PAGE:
Asking for a letter of recommendation or a professional referral is necessary in both the professional world as well as for continuing education. However, the person acting as your reference may have more influence on your application than you think.
When applying for a new job, prospective employees usually need three references available for contact who will vouch for their professional work ethic. Having good references is crucial to landing a new job, so make sure your professional contacts are prepared to vouch for you when your prospective employer contacts them. Reference checks are very common in the professional world before an offer is made, so picking good references is crucial. But how do you know if your referral will be a good one?
Previous employers who can confirm you worked there and discuss your work ethic, reason for leaving, and other details are excellent references. However, make sure you get the person's permission before you list them as a reference. Providing a referral for someone means their professional careers will always be professionally connected to yours, so make sure people are comfortable taking that step. You need to also have a good idea of what they are going to say about your performance and personality. References can be very influential for getting you a job, but they can also be the reason you are passed over. Make sure you know the person well enough and they know you well enough to give you a good endorsement. Business colleagues, professors and academic advisors, previous employers, and volunteer coordinators are all good people to ask. Unfamiliarity is the most common red flag seen by potential employers, so make sure your referral comes from someone who knows you well.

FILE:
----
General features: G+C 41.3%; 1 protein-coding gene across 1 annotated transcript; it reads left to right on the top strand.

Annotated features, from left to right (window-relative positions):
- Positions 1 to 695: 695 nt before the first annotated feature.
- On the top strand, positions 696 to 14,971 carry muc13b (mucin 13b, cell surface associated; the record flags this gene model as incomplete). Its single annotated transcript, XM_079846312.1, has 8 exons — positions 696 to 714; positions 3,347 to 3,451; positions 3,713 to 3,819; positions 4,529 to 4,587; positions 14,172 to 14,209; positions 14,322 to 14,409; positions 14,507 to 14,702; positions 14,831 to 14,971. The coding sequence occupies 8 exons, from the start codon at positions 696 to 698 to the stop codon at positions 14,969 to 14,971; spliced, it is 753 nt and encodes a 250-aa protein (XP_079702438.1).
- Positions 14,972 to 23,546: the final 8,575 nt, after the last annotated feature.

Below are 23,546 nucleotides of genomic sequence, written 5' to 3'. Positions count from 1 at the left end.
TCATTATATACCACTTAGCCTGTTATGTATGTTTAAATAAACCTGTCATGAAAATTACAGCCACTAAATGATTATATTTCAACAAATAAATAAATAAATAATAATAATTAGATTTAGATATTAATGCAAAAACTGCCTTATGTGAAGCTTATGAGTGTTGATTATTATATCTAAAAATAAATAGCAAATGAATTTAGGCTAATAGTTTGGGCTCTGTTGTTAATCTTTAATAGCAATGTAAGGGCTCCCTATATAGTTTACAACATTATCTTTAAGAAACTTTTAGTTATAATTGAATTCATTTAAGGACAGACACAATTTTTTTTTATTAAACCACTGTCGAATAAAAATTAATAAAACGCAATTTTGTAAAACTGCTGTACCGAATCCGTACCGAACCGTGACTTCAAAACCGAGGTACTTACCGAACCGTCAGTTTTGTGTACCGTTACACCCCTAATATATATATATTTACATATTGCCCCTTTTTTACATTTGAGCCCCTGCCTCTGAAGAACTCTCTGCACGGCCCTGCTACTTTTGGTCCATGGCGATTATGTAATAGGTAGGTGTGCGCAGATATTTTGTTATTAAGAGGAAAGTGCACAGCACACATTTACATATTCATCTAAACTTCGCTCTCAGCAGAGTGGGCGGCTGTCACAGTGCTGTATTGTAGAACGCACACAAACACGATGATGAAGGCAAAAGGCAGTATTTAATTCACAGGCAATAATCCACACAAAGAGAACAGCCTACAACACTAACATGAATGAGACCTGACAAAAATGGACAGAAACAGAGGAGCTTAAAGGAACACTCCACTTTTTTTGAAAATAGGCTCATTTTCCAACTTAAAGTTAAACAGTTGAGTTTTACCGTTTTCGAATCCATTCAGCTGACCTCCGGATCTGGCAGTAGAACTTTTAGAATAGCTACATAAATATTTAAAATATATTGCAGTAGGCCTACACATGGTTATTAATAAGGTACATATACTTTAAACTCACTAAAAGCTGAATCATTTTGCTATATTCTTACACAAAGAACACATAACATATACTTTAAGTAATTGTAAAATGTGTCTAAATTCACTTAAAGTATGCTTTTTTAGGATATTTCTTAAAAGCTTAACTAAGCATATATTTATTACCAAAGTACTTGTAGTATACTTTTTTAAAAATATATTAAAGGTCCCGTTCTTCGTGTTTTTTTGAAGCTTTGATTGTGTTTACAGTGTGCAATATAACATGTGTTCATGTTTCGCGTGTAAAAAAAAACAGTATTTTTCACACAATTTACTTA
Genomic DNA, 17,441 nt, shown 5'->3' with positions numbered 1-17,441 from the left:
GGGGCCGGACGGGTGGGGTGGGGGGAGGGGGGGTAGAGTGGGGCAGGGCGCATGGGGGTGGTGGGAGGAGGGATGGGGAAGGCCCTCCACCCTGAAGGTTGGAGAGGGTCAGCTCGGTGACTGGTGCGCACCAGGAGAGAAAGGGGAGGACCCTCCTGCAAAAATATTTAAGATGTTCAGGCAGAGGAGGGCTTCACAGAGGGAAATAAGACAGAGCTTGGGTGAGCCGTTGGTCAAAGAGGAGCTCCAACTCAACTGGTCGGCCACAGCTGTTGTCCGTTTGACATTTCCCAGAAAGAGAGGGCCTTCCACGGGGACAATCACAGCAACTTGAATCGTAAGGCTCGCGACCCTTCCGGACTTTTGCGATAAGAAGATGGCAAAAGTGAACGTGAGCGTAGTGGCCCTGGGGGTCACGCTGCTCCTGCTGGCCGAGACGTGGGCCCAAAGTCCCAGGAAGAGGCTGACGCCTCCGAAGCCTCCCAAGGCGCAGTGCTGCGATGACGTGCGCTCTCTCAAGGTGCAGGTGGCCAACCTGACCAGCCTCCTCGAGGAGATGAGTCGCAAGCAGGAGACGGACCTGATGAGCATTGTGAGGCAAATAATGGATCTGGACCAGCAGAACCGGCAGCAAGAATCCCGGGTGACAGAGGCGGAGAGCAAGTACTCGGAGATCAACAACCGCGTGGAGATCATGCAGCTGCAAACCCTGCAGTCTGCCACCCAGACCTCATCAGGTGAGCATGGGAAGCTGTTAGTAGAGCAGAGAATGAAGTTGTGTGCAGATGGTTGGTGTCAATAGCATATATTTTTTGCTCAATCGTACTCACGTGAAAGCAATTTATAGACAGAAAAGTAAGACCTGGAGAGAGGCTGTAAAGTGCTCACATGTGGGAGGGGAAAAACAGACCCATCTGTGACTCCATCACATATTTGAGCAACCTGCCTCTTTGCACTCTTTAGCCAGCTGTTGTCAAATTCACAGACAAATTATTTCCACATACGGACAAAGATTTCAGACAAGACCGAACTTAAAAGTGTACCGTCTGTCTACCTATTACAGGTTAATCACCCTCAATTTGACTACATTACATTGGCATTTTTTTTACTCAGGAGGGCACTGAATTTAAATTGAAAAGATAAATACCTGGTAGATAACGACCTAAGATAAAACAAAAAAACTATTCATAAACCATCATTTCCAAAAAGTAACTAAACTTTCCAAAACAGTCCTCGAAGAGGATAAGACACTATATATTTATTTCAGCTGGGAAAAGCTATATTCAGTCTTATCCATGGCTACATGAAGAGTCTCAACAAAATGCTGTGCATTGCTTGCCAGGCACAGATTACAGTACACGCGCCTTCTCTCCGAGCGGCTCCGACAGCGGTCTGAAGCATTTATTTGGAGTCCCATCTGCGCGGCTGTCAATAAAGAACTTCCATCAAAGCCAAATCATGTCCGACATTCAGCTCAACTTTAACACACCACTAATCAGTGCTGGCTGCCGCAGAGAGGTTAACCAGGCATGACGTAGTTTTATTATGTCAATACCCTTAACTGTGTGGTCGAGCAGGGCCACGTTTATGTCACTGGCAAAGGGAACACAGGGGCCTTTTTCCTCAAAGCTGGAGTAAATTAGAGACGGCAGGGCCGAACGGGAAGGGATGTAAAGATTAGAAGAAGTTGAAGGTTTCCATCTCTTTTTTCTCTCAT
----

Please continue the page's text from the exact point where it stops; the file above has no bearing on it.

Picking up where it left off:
But how should you approach someone and ask if they will be a reference? In this case, the phrase "it never hurts to ask" is not the best approach. Because you want people who will rave about your performance, you want to ask people who really know you and will give you a positive rating. Therefore, asking something along the lines of "do you feel you know my work well enough to give me a reference?" or "do you feel comfortable writing me a positive recommendation letter?" And follow up by saying "I understand that you are busy and it is fine if you don't have time" to make sure they are not saying yes just because you asked. Once you have asked and received confirmation that they will assist you, make sure to compile a list of references.
It is also important to keep your references updated. After someone offers to give you a reference, send them an updated copy of your resume as well as detailed information on your skills and experiences. This will give them current information to work with when describing your qualities. It is also suggested that you send a bullet point list of achievements or specific information on accomplishments that your reference can mention if called.
If you pick your referrals right, you will most likely land an interview for your dream job. Make sure you are prepared by learning about how to ace an interview. A final note about your referral or reference writers--it is important to send a thank-you note right after the referral process is complete to show your sincere gratitude for the person's time and effort. This will cement a lasting professional relationship. And hopefully, when someone one day asks you to be a reference for them, you can learn how to write a reference letter here.